Fireflies

Discussion in 'Exposure Discussion' started by 2F/2F, Jul 9, 2009.

  1. 2F/2F

    2F/2F Member

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    Any rules of thumb for an ISO:aperture relationship for shooting fireflies? Dim little buggers that I don't image stand a chance of showing up at anything other than the wider apertures. I had no idea on my recent trip, so tried all sorts of things with Delta 1000 and NPH in an RZ. It was a great shot. I hope they show up. They were rising up in little one-second bursts out of the grass in an old graveyard outside of a WV coal mining camp at dusk. It was the first time I had ever seen them.

    The film is already shot, but won't be developed for a while. I am curious as to what I should expect.
     
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  2. cknapp1961

    cknapp1961 Member

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    Sounds interesting, hope to see these images posted. I have thought about trying to photograph fire flies, they were everywhere in Southwest Michigan.

    I have been stationed at Ft. Bragg, NC for seven years and have never seen any here.
     
  3. PhotoJim

    PhotoJim Member

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    I saw them for the first time a couple of weekends ago at our cottage near Regina Beach, Saskatchewan. They are pretty amazing.

    I'm not sure how you would photograph them. You'd need to have an absolutely dark night, well away from the city with little or no moonlight to have much of a chance of recording them, I suspect.
     
  4. Lee L

    Lee L Member

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    I've seen some "photograms" where the photographer put the fireflies into the same container with color materials. The results IIRC were displayed as backlit transparencies.

    But I have no idea what light levels they produce, or what an appropriate exposure would be.

    Lee
     
  5. keithwms

    keithwms Member

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    I once spent quite some time optimizing for fireflies and here was the technique I figured out: long exposure (a second or two) for the firefly's blinker; short flash exposure to freeze the body and boost the ambient. Occasionally the two exposures will coincide satisfactorily and the blinks will be in the right place. Sometimes the blinks will be trailing the body which is also quite amusing. This usually worked best with the flash synched to the rear curtain. Take a lot of shots and you'll get a few keepers.

    I never bothered trying to get them in flight, for obvious reasons. Instead I captured them, rattled them gently to disorient them, and then set them on a leaf where the camera was set up. After being deposited on the leaf, they will be a bit dazed and will move slowly, but their blinking can be triggered by warm breath.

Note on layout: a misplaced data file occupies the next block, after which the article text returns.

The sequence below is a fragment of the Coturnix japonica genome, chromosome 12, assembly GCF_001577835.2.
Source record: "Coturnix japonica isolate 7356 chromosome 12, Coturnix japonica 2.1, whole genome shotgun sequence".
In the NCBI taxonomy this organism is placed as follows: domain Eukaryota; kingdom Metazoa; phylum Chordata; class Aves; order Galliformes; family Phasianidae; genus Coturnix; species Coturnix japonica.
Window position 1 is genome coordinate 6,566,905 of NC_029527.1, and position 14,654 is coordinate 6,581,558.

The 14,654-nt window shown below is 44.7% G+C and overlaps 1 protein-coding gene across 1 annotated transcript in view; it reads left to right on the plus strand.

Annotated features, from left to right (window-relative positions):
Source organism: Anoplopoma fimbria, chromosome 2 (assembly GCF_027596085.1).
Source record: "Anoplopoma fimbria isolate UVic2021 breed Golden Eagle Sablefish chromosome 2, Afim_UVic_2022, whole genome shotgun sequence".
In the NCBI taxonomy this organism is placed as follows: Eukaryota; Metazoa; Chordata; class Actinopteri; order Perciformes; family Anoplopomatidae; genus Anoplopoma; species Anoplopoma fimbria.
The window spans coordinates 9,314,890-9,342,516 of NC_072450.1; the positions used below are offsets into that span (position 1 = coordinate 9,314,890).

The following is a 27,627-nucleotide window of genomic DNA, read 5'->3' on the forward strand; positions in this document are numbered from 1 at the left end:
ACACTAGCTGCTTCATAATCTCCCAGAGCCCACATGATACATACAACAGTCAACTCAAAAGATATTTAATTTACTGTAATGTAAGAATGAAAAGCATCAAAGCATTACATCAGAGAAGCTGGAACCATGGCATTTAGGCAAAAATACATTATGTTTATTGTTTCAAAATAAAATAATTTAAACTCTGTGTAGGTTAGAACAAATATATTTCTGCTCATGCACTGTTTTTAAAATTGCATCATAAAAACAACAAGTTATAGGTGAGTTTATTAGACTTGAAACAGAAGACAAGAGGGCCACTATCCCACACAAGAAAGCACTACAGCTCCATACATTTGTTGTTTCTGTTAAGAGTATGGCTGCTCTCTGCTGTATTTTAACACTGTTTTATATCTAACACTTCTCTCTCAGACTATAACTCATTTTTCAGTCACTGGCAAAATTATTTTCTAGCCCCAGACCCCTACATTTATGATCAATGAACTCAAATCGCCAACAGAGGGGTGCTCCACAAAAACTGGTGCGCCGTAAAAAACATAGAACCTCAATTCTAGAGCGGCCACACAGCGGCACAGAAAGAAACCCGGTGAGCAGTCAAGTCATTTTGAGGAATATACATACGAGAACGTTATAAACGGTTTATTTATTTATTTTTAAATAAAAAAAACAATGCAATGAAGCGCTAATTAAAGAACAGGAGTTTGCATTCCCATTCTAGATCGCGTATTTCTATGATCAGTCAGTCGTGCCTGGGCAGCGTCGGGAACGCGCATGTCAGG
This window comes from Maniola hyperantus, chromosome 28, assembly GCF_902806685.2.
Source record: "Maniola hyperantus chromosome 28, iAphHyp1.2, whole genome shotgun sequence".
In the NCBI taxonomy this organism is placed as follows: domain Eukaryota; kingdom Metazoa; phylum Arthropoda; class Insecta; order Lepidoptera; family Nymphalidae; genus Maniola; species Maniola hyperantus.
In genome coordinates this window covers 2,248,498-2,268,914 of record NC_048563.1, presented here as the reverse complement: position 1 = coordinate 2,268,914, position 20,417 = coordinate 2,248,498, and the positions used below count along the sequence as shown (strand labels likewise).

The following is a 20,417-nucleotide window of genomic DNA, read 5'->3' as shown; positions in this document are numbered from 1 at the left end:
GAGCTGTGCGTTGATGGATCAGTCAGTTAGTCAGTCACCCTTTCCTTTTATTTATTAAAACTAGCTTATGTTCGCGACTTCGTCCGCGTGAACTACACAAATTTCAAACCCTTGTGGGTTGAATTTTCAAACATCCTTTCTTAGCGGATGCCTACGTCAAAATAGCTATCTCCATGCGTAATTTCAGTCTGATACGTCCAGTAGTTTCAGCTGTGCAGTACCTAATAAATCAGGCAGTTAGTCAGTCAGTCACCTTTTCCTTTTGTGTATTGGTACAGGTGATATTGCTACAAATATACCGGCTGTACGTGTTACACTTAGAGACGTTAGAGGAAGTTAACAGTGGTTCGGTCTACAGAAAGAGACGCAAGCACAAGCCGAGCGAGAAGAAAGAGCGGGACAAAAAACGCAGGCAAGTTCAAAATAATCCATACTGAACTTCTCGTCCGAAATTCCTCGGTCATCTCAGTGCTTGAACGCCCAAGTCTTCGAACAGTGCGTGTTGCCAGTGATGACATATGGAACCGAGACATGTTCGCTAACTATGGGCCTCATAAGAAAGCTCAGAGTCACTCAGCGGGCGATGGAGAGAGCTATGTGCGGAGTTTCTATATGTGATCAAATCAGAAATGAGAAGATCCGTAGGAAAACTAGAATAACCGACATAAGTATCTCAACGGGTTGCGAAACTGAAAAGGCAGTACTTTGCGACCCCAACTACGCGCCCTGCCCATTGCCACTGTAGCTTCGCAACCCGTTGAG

6. mhanc

    mhanc Member

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    I have them in my yard each summer about this time. They are fascinating to watch in the evening and are usually out when is is just barely dark. My kids loved to catch them and put them in a jar for a short time. I seem to notice that there are a lot more of them now than 10 years or so ago - I attribute this to the decline in the use of pesticides, particularly in residential areas.

    I think it might be interesting to try a time-lapse shot - one might be able to capture not only the same individual on its journey, leaving a blinking trail of light on the film, but maybe several others as well in the same shot. Their light is pretty dim though.
     
  7. 2F/2F

    2F/2F Member

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    Something like this pic from Wikipedia would be great to get:

    [​IMG]

    The dusk lighting in which I shot was very similar, if not a tad darker due to being under a bunch of trees.

    Just like fireworks, it would be film speed and aperture that determine how the trails show up, and shutter speed to control the ambient light.

    I was not hoping to take pix of the beetles themselves. I just wanted the trails to show up in the picture of the cemetery.
     
  8. MattKing

    MattKing Subscriber

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  9. 2F/2F

    2F/2F Member

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    Thanks, all.

    My films were 400 and 1000, and I tried all sorts of apertures from f/4 to f/16, and shutters from '2 to 60 sec. I even grossly overexposed some shots hoping to be able to capture more bugs and then print through the density.

    Based on that ISO 100 pic at f/4.5, my f/5.6 - f/8 shots on the NPH might work out well, and so might my f/8 - f/11 shots on the Delta.
     
  10. yellowcat

    yellowcat Member

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    Fireflies near Reading England

    [​IMG]
     
  11. WolfTales

    WolfTales Member

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    Did try this experiment last year with a 35mm camera with a wide angle lens and 400 speed Fuji 400 Superia open for about 2-5 minutes. I was a little underwhelmed at the results but did manage to capture a images of the glowey buggers doing them loopdiloops of love.

    The wide angle compressed the shots, so the already small flight path got compressed even more on a small film format.

    It was fun all the same being in the meadow together with these little sugar pixies and witnessing their 2 weeks of airborn freedom as they rejoice from emerging from their pupae stage from underground for 2 years.